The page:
UPDATE: No ill effects reported after Haverhill gas cloud drama
PUBLISHED: 14:03 19 July 2011 | UPDATED: 14:05 19 July 2011
FIRE crews scrambled to chemical spill.
SUFFOLK’s fire and rescue service will be liaising closely with a fragrance firm to ensure an incident which led to a gas cloud being released from chemicals is not repeated.
Residents in Haverhill were told to keep their windows and doors closed after a tanker delivering aluminium chloride to International Flavours and Fragrances (IFF) in the town, spilt its contents at about 12.40pm yesterday.
About 240 staff at the firm’s factory on Duddery Hill were evacuated when half a ton of the chemical spilled from the delivery truck onto the floor.
Aluminium chloride is a white powder which can cause irritation to the eyes, skin and the respiratory system if breathed or touched.
Group manager John Wilcock said fire crews from Haverhill, Bury St Edmunds and Ixworth, wearing chemical protection suits and specialist breathing equipment, were called to the incident about 12.49pm.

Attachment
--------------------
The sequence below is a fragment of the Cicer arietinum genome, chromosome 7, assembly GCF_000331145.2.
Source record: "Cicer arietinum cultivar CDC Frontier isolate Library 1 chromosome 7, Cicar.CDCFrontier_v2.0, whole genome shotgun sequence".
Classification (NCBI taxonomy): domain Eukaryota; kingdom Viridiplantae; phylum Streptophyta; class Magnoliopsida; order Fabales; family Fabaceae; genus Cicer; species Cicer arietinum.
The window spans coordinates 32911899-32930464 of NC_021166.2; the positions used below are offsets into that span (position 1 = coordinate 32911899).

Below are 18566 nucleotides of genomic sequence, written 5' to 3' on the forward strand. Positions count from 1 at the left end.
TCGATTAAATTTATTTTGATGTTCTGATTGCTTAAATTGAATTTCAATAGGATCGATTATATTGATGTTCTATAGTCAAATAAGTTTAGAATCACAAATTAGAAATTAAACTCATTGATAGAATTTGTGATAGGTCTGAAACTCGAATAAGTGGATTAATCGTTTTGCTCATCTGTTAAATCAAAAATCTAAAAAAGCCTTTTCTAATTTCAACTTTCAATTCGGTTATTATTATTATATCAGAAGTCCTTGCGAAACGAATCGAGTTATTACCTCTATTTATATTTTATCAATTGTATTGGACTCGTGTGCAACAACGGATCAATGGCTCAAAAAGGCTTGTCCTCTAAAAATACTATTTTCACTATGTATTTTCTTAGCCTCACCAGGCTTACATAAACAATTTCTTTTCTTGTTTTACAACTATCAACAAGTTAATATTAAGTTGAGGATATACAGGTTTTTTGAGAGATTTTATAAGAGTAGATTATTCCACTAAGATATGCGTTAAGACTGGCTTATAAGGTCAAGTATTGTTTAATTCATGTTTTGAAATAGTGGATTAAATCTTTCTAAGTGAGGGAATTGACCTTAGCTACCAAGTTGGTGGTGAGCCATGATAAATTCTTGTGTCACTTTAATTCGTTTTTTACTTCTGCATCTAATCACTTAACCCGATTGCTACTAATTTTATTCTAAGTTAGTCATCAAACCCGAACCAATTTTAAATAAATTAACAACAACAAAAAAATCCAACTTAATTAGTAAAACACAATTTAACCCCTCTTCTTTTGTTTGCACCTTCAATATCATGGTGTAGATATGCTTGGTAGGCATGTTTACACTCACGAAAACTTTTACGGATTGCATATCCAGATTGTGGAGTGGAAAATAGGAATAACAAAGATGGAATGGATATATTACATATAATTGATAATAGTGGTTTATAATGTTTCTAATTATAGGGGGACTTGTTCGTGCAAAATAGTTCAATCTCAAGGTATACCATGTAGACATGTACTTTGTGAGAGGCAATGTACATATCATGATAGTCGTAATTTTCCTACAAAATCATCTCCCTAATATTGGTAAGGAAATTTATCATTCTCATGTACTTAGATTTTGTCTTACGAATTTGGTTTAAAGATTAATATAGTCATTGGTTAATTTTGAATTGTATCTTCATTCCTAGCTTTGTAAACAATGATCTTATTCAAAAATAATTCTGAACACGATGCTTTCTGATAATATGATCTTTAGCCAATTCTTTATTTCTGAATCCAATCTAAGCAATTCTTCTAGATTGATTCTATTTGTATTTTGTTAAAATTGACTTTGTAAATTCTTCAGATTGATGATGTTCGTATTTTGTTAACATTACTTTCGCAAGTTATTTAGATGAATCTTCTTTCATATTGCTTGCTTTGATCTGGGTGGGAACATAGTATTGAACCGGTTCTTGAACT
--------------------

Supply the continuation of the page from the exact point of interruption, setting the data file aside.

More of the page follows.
As they arrived they noticed gas being released as a result of the powder’s reaction with rainwater.
The powder was quickly covered in a bid to prevent further gas escaping.
As part of fire service’s response to the incident, a controlled experiment was carried out in which a shovel with water was poured onto the powder. A small amount of the toxic gas was released - though fire chiefs maintain this did not leave the controlled area.
Speaking today, area manager Carl Francis said had rain got to the powder a “substantial gas cloud” could have been created.
He said: “We are now convinced there was never any off-site risk but we needed to be cautious. We don’t believe that anybody was affected by the vapour cloud.”
A spokesman for Suffolk County Council initially issued a warning for residents on the town’s Chalkstone estate, the Wilsey estate and Roman Way to stay indoors with windows and doors closed until further notice.
Staff at all 11 schools in the town were told to keep pupils inside as the gas plume floated downwind across the town.
The substance was covered by fire crews to protect it from the elements and left to harden overnight.
Fire crews left the scene around 7pm.